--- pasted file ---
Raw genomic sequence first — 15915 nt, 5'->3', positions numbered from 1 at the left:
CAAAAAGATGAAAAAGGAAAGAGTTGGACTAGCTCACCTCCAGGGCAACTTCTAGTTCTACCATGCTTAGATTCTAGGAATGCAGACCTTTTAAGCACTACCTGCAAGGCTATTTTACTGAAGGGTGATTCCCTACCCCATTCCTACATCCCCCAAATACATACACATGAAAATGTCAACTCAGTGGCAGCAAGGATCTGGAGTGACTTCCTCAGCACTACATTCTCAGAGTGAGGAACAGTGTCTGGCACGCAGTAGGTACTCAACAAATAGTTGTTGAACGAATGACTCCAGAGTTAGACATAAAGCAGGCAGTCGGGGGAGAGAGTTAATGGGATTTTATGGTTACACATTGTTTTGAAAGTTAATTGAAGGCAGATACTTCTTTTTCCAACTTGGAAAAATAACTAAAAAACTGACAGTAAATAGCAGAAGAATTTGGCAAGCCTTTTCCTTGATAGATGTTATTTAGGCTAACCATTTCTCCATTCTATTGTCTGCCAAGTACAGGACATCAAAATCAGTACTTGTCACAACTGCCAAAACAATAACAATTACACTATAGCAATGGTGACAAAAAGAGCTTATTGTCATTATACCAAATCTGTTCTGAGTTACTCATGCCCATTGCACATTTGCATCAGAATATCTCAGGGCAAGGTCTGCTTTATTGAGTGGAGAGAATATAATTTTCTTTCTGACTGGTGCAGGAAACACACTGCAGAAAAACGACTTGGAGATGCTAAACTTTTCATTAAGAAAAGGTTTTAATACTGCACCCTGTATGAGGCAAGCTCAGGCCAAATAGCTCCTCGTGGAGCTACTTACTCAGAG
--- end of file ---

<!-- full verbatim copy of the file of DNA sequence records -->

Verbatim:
Raw genomic sequence first — 15915 nt, 5'->3', positions numbered from 1 at the left:
CAAAAAGATGAAAAAGGAAAGAGTTGGACTAGCTCACCTCCAGGGCAACTTCTAGTTCTACCATGCTTAGATTCTAGGAATGCAGACCTTTTAAGCACTACCTGCAAGGCTATTTTACTGAAGGGTGATTCCCTACCCCATTCCTACATCCCCCAAATACATACACATGAAAATGTCAACTCAGTGGCAGCAAGGATCTGGAGTGACTTCCTCAGCACTACATTCTCAGAGTGAGGAACAGTGTCTGGCACGCAGTAGGTACTCAACAAATAGTTGTTGAACGAATGACTCCAGAGTTAGACATAAAGCAGGCAGTCGGGGGAGAGAGTTAATGGGATTTTATGGTTACACATTGTTTTGAAAGTTAATTGAAGGCAGATACTTCTTTTTCCAACTTGGAAAAATAACTAAAAAACTGACAGTAAATAGCAGAAGAATTTGGCAAGCCTTTTCCTTGATAGATGTTATTTAGGCTAACCATTTCTCCATTCTATTGTCTGCCAAGTACAGGACATCAAAATCAGTACTTGTCACAACTGCCAAAACAATAACAATTACACTATAGCAATGGTGACAAAAAGAGCTTATTGTCATTATACCAAATCTGTTCTGAGTTACTCATGCCCATTGCACATTTGCATCAGAATATCTCAGGGCAAGGTCTGCTTTATTGAGTGGAGAGAATATAATTTTCTTTCTGACTGGTGCAGGAAACACACTGCAGAAAAACGACTTGGAGATGCTAAACTTTTCATTAAGAAAAGGTTTTAATACTGCACCCTGTATGAGGCAAGCTCAGGCCAAATAGCTCCTCGTGGAGCTACTTACTCAGAG